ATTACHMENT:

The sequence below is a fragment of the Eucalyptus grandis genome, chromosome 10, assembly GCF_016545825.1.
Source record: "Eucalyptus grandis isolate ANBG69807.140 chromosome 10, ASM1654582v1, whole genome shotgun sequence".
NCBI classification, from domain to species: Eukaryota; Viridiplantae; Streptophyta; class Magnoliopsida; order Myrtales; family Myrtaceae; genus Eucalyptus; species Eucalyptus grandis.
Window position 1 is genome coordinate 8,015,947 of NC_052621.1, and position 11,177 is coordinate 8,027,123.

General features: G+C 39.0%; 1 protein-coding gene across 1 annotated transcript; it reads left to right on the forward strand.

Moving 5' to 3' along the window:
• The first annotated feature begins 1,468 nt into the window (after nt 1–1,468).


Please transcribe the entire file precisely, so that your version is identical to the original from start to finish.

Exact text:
The sequence below is a fragment of the Eucalyptus grandis genome, chromosome 10, assembly GCF_016545825.1.
Source record: "Eucalyptus grandis isolate ANBG69807.140 chromosome 10, ASM1654582v1, whole genome shotgun sequence".
NCBI classification, from domain to species: Eukaryota; Viridiplantae; Streptophyta; class Magnoliopsida; order Myrtales; family Myrtaceae; genus Eucalyptus; species Eucalyptus grandis.
Window position 1 is genome coordinate 8,015,947 of NC_052621.1, and position 11,177 is coordinate 8,027,123.

General features: G+C 39.0%; 1 protein-coding gene across 1 annotated transcript; it reads left to right on the forward strand.

Moving 5' to 3' along the window:
• The first annotated feature begins 1,468 nt into the window (after nt 1–1,468).